Deemed "irreplaceable" by Robert E. Lee, Stonewall Jackson assumed his nickname during the Battle of Bull Run in the Civil War. It is said that The Army of Northern Virginia never fully recovered from the loss of Stonewall's leadership when he was accidentally shot by one of his own men and died in 1863. Davis highlights Stonewall Jackson's a general who emphasized the importance of reliable information and early preparedness (he so believed in information that he had a personal mapmaker with him at all times) and details Jackson's many lessons in strategy and leadership.
About the Author
Donald A. Davis is co-author of New York Times bestseller Shooter: The Autobiography of the Top-Ranked Marine Sniper and author of Lightning Strike: The Secret Mission to Kill Admiral Yamamoto and Avenge Pearl Harbor. He lives outside Boulder, Colorado.
Praise for Stonewall Jackson: A Biography…
Davis' exceptional biography of Stonewall Jackson breathes new life into the Civil War legend and his Foot Cavalry. Davis deftly reveals the relevance today of the man who created a textbook on tactics by accomplishing so much, so often, with so little.
Davis, whose diverse background includes experience in almost every phase of publishing as well as a profound knowledge of military history, brings to Stonewall a deft touch that makes this compelling subject new, exciting and exceptionally readable. The result is an enthralling portrayal of the man many believe may have been the top military strategist of his time.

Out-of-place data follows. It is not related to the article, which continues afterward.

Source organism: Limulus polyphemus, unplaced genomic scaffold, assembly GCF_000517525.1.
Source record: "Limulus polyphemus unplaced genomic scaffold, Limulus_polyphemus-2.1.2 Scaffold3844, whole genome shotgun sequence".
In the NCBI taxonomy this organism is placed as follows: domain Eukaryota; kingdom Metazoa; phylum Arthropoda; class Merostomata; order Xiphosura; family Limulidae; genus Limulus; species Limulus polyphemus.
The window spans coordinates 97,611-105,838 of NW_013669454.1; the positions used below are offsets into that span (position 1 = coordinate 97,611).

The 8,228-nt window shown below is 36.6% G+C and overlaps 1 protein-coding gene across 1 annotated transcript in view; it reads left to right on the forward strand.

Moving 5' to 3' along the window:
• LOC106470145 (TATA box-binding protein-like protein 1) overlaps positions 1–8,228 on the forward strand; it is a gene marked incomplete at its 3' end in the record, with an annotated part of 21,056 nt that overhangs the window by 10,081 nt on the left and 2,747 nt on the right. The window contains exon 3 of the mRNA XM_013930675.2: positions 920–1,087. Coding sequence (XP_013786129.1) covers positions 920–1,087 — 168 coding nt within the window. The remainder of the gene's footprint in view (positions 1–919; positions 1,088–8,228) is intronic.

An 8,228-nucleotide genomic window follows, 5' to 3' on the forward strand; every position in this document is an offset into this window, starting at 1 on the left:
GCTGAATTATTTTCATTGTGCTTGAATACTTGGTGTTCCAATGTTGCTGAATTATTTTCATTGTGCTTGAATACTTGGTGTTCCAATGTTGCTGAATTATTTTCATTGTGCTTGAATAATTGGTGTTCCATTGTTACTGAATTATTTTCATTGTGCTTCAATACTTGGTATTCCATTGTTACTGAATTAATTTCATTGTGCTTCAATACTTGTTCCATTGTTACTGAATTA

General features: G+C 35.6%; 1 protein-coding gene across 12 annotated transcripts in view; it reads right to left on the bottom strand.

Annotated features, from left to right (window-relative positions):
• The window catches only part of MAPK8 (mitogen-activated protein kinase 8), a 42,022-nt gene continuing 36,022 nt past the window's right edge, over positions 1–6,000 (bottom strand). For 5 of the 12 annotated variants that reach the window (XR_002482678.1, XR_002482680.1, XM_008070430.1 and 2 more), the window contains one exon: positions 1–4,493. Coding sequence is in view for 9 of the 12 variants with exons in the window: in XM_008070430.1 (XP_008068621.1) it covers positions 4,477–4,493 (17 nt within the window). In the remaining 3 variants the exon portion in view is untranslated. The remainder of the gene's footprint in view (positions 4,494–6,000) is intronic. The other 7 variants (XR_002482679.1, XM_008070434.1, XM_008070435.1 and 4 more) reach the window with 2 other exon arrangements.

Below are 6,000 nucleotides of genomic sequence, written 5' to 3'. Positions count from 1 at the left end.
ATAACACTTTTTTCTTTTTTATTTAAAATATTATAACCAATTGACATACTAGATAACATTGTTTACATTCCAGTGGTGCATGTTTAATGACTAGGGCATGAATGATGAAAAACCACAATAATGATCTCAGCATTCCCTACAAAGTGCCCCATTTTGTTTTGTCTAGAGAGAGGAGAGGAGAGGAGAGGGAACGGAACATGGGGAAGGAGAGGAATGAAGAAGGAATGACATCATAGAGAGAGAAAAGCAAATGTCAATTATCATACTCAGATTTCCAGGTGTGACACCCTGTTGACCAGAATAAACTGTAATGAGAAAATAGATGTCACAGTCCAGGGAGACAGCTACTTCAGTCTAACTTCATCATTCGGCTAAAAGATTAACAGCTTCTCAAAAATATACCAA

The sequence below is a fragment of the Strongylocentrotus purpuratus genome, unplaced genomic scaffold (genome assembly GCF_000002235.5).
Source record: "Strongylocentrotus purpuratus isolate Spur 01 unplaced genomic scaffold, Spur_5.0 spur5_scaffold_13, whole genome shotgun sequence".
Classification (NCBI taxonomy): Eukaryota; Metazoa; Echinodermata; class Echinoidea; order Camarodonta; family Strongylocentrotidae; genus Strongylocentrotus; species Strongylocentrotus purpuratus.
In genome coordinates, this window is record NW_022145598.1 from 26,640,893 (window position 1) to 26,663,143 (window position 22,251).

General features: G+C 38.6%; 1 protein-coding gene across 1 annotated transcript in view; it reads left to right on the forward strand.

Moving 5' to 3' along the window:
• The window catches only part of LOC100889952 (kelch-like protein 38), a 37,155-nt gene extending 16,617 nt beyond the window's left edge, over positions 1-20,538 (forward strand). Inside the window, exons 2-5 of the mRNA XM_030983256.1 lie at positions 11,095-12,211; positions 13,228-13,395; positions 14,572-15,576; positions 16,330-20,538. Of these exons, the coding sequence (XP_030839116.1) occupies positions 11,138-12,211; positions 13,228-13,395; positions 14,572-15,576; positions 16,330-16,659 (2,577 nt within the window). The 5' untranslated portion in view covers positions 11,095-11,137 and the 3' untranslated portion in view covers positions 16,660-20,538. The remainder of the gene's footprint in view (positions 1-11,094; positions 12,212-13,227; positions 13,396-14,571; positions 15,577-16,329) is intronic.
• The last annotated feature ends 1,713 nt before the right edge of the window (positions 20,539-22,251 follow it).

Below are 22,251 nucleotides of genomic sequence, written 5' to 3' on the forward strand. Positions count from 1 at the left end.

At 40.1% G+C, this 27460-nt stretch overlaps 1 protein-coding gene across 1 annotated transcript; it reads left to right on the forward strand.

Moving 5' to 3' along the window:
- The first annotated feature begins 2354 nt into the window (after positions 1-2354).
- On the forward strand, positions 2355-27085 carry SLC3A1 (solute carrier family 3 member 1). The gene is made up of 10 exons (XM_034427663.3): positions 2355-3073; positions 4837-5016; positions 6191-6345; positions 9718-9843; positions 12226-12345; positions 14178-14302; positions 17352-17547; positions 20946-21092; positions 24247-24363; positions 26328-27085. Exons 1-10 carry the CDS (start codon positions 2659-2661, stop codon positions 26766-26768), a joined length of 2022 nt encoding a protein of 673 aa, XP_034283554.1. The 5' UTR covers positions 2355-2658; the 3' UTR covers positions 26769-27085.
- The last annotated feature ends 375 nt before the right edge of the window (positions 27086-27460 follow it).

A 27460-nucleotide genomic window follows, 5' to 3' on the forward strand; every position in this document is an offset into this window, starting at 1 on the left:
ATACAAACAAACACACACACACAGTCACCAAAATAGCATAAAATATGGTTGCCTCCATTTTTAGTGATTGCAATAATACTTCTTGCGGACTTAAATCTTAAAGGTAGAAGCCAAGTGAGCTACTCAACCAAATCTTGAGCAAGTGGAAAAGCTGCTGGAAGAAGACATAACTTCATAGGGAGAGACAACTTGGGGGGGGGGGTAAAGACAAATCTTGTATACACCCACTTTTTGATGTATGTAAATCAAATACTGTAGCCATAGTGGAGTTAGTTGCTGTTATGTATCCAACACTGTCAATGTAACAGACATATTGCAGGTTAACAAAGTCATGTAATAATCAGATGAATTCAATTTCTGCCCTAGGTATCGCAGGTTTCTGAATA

A brilliant masterpiece. Former CIA Director Allen Dulles once said, 'truth has a hard time once legends are established to appease our thirst for heroes.' Don Davis has captured the truth about General Thomas 'Stonewall' Jackson. In this book, readers will find precious lessons in strategy, tactics, character and honor -- traits and skill sets that never disappear.
Confederate General Thomas Jackson inspired the best nickname of the Civil War. Condensing everything about Stonewall into this brief biography, Davis ensures inclusion of sections of Jackson's career in command that are not regarded, as his campaign of 1862 in the Shenandoah Valley universally is, as militarily brilliant. First, Davis seeks to combat traits of the general--imperturbability and relentlessness--in the boy growing up. Naturally taciturn and accustomed to premature deaths in the family, the hard-studying Jackson presented a brusque face to the world and made enemies more easily than friends. But the moment met the man in July 1861, as the slave-owning Jackson saved the day for the South and acquired his moniker at the Battle of Bull Run. In narrating Jackson's succession of victories, Davis criticizes his performance at the Seven Days battles of 1862 but not that at 1863's Battle of Chancellorsville, in which he was killed by accident by his men, beginning undying speculation on how the South might have won had he lived. This rapid read ably introduces the famous warrior.
A brisk entry in Palgrave's Great Generals series spotlights the battle prowess of Dixie's warrior-saint...a handy introduction to the military genius.
[Davis] offers insightful analyses of Jackson's tendencies and behavior.
Davis...reveals how it was Jackson's tactical superiority that made him such an exceptional military leader.